At birth, doctors suggested I would be mentally disabled, in addition to the physical injuries I suffered. I have never been described as normal. “High-functioning autism” (HFA) is just another way to describe a few aspects of “me.” The autistic me is the creative me, the curious me, the complete me.
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Bad Advice: "Just Ignore the Jerks" and My Memory
Ignoring people isn't something I can do. There is no "polite mode" with my lack of executive function. If someone is a jerk, I tell the person, at that moment. That's something non-autistics never quite grasp, either. My wife has known me for 30 years and forgets that I have no mental editor. Unfortunately, I also relive moments, visually and aurally, for years after the incident. It is a mental film loop, playing repeatedly every day of my life. It is unpleasant, especially since one bad moment with a person or group is the moment that sticks with me for decades. If someone is rude, insulting, or cruel, that person has become a life-long miserable memory that can be triggered by the slightest thing.
"Aren't people with Asperger's more likely to be geniuses? Isn't genius related to autism?"
A university student asked this in a course I am teaching. The class discussion was covering neurological differences, free will, and the nature versus nurture debate. The textbook for the course includes sidebars on the brain and behavior throughout chapters on ethics and morality. This student was asking a question reflecting media portrayals of autism spectrum disorders, social skills difficulties, and genius.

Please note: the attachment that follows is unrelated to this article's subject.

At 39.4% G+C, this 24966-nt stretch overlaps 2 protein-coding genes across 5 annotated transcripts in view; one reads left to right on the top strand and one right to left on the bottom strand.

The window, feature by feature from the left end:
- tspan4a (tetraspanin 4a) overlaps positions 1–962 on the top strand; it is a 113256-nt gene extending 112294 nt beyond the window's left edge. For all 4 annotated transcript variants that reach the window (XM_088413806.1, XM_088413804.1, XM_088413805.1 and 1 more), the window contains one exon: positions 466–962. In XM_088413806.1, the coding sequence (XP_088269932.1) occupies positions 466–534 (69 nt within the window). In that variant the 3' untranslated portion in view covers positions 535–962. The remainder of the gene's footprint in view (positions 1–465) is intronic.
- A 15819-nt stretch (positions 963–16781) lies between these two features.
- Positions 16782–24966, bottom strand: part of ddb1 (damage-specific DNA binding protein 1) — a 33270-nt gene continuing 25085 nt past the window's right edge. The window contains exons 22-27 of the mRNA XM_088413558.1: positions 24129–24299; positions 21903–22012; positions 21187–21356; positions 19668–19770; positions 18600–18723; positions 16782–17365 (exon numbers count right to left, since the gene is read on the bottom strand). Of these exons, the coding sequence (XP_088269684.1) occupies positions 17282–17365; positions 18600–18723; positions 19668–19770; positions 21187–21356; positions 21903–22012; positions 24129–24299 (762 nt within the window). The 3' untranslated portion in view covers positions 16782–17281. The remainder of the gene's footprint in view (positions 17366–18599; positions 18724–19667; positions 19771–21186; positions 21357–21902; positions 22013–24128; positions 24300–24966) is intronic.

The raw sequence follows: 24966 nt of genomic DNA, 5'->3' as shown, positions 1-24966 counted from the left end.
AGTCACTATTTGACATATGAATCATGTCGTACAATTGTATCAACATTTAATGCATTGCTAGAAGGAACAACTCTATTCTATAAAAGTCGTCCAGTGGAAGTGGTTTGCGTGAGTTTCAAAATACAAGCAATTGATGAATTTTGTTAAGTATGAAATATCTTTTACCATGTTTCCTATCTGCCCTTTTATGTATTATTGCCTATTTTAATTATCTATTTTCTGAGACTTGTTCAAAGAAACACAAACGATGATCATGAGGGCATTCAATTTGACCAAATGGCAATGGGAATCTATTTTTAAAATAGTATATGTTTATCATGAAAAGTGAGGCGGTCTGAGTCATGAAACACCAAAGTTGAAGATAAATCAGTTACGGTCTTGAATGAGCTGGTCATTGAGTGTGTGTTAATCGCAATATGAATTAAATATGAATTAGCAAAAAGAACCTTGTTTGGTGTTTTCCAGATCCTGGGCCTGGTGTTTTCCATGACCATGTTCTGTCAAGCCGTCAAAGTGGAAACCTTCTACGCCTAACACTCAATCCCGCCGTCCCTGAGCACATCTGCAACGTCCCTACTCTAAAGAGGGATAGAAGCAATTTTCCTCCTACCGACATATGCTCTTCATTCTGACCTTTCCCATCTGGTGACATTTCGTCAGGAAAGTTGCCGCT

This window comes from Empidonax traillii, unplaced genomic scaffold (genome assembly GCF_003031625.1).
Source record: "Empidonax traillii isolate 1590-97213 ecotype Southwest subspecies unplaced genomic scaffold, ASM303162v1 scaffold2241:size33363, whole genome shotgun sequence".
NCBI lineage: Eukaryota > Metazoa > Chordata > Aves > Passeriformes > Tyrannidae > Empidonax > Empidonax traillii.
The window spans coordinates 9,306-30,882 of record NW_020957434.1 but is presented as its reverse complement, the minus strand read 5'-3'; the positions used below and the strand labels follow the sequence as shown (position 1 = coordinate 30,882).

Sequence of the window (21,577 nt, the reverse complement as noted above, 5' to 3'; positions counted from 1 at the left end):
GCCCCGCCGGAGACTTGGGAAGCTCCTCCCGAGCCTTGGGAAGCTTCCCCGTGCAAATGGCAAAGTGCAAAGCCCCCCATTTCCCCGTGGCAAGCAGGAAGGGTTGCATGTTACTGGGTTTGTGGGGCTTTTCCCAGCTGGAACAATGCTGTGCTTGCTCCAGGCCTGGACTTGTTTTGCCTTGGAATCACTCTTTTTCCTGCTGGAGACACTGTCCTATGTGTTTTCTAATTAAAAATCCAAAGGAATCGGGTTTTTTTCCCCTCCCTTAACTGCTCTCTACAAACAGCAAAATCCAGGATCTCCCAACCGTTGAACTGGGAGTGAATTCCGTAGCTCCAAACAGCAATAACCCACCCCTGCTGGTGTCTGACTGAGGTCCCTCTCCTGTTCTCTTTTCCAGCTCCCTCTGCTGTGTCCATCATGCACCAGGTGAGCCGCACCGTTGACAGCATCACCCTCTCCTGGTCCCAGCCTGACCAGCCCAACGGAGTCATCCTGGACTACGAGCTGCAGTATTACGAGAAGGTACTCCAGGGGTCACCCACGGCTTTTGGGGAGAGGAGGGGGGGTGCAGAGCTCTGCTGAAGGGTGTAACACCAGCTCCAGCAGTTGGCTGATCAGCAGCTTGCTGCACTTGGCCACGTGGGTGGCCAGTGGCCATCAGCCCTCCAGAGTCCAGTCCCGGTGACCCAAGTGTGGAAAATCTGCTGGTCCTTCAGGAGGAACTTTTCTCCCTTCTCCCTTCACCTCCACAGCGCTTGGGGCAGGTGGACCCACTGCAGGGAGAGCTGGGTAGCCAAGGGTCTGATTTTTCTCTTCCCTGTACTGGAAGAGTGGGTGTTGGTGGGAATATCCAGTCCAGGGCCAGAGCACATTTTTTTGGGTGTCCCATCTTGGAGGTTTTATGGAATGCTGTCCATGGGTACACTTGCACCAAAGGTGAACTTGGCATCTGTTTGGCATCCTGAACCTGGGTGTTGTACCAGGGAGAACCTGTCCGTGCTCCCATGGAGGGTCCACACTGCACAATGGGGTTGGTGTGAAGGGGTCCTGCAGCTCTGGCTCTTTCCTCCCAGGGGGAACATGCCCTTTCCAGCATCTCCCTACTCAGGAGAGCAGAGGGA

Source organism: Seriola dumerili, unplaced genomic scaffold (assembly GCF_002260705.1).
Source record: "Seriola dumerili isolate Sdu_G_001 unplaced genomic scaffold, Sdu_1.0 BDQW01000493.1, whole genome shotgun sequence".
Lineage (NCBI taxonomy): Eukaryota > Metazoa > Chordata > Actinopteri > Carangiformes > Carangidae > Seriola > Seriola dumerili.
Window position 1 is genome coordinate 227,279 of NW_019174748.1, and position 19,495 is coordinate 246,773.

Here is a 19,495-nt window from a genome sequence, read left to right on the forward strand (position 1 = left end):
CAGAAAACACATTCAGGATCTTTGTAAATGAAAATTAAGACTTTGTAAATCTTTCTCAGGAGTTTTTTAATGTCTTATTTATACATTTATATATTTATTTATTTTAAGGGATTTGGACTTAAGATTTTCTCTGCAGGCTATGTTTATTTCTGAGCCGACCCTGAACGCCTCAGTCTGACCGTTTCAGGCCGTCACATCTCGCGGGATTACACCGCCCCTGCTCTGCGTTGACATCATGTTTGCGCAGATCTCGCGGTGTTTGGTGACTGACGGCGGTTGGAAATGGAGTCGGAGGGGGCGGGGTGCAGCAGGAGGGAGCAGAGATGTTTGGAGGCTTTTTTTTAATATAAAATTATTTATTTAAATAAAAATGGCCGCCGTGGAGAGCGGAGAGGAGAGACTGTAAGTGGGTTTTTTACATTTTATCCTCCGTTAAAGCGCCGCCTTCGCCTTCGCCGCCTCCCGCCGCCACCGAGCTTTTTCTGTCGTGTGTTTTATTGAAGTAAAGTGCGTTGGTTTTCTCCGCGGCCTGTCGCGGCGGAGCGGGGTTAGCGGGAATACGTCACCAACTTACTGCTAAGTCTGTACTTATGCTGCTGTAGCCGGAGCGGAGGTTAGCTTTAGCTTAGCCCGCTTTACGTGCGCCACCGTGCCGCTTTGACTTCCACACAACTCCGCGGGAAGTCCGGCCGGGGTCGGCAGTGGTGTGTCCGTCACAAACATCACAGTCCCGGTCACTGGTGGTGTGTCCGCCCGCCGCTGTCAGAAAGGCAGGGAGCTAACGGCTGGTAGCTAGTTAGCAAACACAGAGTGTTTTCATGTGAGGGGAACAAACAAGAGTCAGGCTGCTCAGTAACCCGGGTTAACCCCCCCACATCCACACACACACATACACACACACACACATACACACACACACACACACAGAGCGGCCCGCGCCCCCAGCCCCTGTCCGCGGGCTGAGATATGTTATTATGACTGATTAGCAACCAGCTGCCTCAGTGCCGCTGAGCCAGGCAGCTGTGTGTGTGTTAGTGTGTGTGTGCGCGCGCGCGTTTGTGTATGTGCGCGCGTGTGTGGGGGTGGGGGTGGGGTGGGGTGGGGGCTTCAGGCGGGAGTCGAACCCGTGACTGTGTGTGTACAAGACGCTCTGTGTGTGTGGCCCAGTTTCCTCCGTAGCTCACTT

I did not address this question from a personal perspective in class, but I have when speaking to groups of parents, educators, and caregivers. Some of the reasons these questions arise, as mentioned above, are media portrayals and news coverage of autism. Examples include: Television shows with gifted characters either identified with or assumed to have autistic traits: Alphas, Big Bang Theory, Bones, Rizzoli and Isles, Touch, and others. Some would include She…
Think about what you see, online and in the media. I see upper-middle class parents, able to afford iPads and tutors and official diagnoses. I see parents who have the resources to fight for IEPs and physical accommodations.
I see self-advocacy leadership that has been fortunate (and hard working, certainly) to attend universities, travel the nation (or even internationally), and have forums that reach thousands.
What I don't see? Most of our actual community. The real community that represents autism's downsides. The marginalized communities, ignored and excluded from our boards, our commissions, our business networks.
How did my lower-income parents, without college educations, give me a chance to be more? How did they fight the odds? They did, and now I am in a position of privilege. But I don't seem to be making much of a difference.
Demand that your charities seek out the broadest possible array of advisers and board members.…
Life is okay, if more than a little hectic at the end of this first month.
With one month down, I'm 11 months away from my MFA in Film and Digital Technology. Though things might happen and things do go wrong, so far I'm on schedule and things are going well —— though I'm exhausted and working harder than I did for any other degree. Because the MFA requires projects every week, this isn't as easy to schedule as writing. Even researching a paper can be done from the comfort of home, at any hour.
You cannot make movies by yourself, at any time of day. It doesn't work that way. Filming takes time, and often requires a team of people. It's not comparable to working alone on a degree in writing or rhetoric.
The team-based nature of film is exhausting for me, but I enjoy the results. I also like the practical nature of the skills being taught. You either learn how to adjust ISO, f/Stop, shutter speed, and other variables or you don't. You can have theories …